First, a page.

12 April 2022
Students in St. Paul will no longer be required to wear masks in classrooms, starting Monday, as long as the spread of COVID-19 remains in check.
The school board on Tuesday changed the district’s mask policy, removing the mandate and allowing students and faculty to choose whether or not to don a face covering in public schools.
The resolution passed 6-1 during a sometimes raucous committee of the board meeting as about two dozen demonstrators at times interrupted the proceedings. Board Member Uriah Ward was the lone dissenting vote.
One man repeatedly shouted, “What about the Constitution?” during the proceedings, then retreated to the back of the room to record video of the board meeting.
The new policy requires students, faculty and staff to wear masks inside school buildings only if coronavirus transmission levels reached the highest mitigation tier as defined by the U.S. Centers for Disease Control and Prevention.
That is, if the county registers more than 200 infections per 100,000 residents in a one-week period and logs more than 20 hospitalizations or if more than 15% of its hospital beds are occupied by COVID-positive patients.
Ramsey County is currently considered low-risk.
District officials will review local case counts every Thursday and notify families whether students would have to wear masks the following day.
Board Member Jeanelle Foster asked district officials during Tuesday’s meeting how case rates have changed since January, when schools across the state shuttered for in-person learning because of a wave of staff absences.
“Community cases are just down,” Superintendent Joe Gothard said. “When it’s high in the community, it’s going to be high in SPPS.”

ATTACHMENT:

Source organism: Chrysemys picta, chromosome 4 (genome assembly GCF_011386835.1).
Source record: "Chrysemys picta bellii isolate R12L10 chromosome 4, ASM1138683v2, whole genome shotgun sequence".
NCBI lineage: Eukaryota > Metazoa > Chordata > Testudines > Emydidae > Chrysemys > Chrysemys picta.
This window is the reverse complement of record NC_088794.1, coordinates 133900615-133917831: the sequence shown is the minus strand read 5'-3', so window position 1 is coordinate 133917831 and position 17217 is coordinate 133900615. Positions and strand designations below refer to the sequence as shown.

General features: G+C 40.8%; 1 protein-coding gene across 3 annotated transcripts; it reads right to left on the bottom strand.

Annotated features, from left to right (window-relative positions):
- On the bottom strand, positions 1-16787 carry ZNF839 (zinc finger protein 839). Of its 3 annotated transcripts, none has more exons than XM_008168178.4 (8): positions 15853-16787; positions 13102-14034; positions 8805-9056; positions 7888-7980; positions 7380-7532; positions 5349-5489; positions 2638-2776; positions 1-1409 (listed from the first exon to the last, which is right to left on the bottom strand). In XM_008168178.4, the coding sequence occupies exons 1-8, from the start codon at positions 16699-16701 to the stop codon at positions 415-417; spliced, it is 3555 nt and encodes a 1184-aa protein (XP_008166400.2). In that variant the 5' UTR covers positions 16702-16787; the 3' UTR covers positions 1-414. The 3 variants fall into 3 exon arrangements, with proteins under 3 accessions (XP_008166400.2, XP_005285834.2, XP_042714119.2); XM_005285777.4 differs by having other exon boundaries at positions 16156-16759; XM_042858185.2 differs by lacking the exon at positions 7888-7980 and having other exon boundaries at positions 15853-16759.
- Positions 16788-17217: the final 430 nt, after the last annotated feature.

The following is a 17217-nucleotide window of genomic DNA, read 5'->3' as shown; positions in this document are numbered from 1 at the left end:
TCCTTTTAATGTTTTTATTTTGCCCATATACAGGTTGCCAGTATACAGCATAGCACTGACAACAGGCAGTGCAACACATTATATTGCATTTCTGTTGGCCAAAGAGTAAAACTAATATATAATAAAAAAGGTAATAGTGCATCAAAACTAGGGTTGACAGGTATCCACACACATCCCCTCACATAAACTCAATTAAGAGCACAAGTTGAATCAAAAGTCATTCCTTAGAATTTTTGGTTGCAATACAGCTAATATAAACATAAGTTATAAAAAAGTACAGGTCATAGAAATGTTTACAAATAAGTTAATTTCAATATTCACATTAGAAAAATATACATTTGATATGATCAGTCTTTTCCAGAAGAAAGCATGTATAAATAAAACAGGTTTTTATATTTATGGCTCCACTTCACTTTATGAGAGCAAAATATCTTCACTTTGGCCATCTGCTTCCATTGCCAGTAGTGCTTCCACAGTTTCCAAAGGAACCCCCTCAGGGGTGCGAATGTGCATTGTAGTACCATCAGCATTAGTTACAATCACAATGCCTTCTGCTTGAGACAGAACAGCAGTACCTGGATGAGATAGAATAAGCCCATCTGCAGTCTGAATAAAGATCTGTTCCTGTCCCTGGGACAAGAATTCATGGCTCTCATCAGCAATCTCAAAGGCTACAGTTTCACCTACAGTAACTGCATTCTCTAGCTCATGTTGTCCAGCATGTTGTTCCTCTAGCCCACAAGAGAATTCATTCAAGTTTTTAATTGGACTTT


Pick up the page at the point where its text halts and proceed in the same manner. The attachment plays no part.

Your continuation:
In January, district officials said, St. Paul Public Schools registered a single-day report of more than 230 students testing positive for COVID-19. On Tuesday, they reported 15.
Ward, the board member who ultimately voted against changing the policy, had attempted to add two new clauses to the resolution.
One of them would have required educators working with homebound students to wear masks, arguing that enshrining the requirement in policy gave families “good standing” to make sure visitors to mask up.
Board Chair Jim Vue and Vice Chair Jessica Kopp pushed back, saying they didn’t believe an educator would defy a family’s wishes during home visits. District staff chimed in as well, saying families can already lodge formal complaints.
“I’m reticent to make rules for things that are very unlikely,” Kopp said.
The amendment failed on a 4-3 vote.
Spokesman Kevin Burns said St. Paul district officials have recommended the board rescind the mask mandate since February, when coronavirus case counts began to decline following a surge driven by the highly transmissible omicron variant.
The board last considered masks on March 22.
At that time, Vue and Kopp voted in favor of rescinding the district’s mask mandate while board members Chauntyll Allen, Ward and Halla Henderson voted against doing so.
Foster and fellow Board Member Zuki Ellis were absent for that meeting.
Tuesday’s vote in St. Paul means the Minneapolis district is alone in the state in requiring masks in schools. Minneapolis Public Schools is among fewer than two dozen districts nationwide to do so, according to a policy tracker composed by the schools data site Burbio.